12. Having had a spiritual awakening as the result of these Steps, we tried to carry this message to alcoholics and to practice these principles in all our affairs

These are repeated throughout the gatherings as the group moves along through the process.

NA vs AA

Similar to AA, Narcotics Anonymous uses support groups as the centerpiece of their 12 step program. Just like AA, they have 12 steps that those going through the program move forward with each time they attend. The 12 steps are extremely similar to those listed above of AA vs NA but focus on a problem with addiction instead of alcohol. Those with issues with alcohol can also attend NA. It just depends on what type of centerpiece you want for your process. Just like AA, NA focuses on coming to terms with their issues and realizing the trauma that they have caused themselves and likely caused for those around them. Those in the group help another move forward and use each other’s experiences to help them grow.

NA vs AA What’s the difference? Which is for me?

The main difference is that AA is meant for alcoholics and NA is meant for those who deal with substance abuse of any kind. Including alcohol.

The other main difference is what each group puts the responsibility and the ability to heal on. The first step is where this key difference lies. AA admits to feeling powerless over alcohol and NA admits to feeling powerless over their addiction. AA often focuses on using the help of a higher power to overcome their powerlessness over alcohol. NA focuses on healing oneself individually to help overcome the addiction.

If you struggle with something other than alcohol, NA is likely the better option for you. If you struggle with alcohol, either program could be a good fit for you. It just depends on what you want to focus on. Because AA focuses on using the help of a higher power, many people who are religious or think they need the help of something outside of themselves will choose the AA route. Those who want to focus on overcoming their problems with addiction internally might do better with NA.

Both programs are effective and have decades of proven results. While choosing the right program for you is valuable, the most valuable choice you are making right now is moving forward and taking that first step.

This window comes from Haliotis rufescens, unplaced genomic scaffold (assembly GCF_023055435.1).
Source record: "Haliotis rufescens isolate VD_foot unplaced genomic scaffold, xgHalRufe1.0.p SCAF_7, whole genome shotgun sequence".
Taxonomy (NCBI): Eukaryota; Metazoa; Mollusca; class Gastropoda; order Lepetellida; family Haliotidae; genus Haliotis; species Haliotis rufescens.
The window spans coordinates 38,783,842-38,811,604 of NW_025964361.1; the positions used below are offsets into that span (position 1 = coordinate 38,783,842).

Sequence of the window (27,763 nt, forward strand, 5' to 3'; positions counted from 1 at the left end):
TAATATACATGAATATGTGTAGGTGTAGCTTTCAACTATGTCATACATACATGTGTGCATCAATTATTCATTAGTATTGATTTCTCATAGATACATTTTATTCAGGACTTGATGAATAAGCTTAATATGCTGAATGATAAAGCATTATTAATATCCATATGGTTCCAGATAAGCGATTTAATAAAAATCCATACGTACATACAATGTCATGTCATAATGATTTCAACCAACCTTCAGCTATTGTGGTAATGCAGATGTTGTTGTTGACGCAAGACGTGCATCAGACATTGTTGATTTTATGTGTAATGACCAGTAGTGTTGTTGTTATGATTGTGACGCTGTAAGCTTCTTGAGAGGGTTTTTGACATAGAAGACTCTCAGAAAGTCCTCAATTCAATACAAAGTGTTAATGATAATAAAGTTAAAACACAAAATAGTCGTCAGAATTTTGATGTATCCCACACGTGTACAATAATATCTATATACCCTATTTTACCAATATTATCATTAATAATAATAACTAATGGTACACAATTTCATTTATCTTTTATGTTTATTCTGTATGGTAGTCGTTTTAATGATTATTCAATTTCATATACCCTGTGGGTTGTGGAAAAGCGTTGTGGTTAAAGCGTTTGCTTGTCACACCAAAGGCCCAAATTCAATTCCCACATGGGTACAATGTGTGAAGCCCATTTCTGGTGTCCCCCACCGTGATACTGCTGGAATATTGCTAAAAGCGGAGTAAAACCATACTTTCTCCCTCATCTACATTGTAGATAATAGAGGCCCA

NA vs AA vs Non 12 Step

The movement 12 step programs has been quietly bubbling for decades among addiction specialists. But it has taken on new urgency with the passage of the Affordable Care Act, which requires all insurers and state Medicaid programs to pay for alcohol- and substance-abuse treatment, extending coverage to 32 million Americans who did not previously have it and providing a higher level of coverage for an additional 30 million. Other treatment is now available to many, many individuals and the 12 step support groups of AA and NA are now complemented by Psycho-social Support Groups, Intensive Outpatient Centers and Therapy.

12 Step groups have their foundations in abstinence. However there is a harm reductionist movement with Suboxone really saving lives around the world. The two conflicting approaches do often discourage individuals from AA, NA, Harm Reduction or whatever… and it’s important to look beyond the stigma, the shame, the attitudes and do whatever works for you or your loved one. Staying alive is usually best. It’s a good place to start. Regardless of feelings towards NA vs AA vs CA and others.

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NA vs AA
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NA vs AA
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Most people have heard of AA. Alcoholics Anonymous. It's a 12 step program aimed to help those who have problems with alcohol end their conflict with it. It's a gathering aimed at helping those with similar issues by using each other's experience and support to do so. Slightly less well-known, but not any less effective is NA. Narcotics Anonymous. This is a group that was created because of the popularity and success of AA, but for people who have issues with drug related substances outside of (or alongside in most cases) alcohol.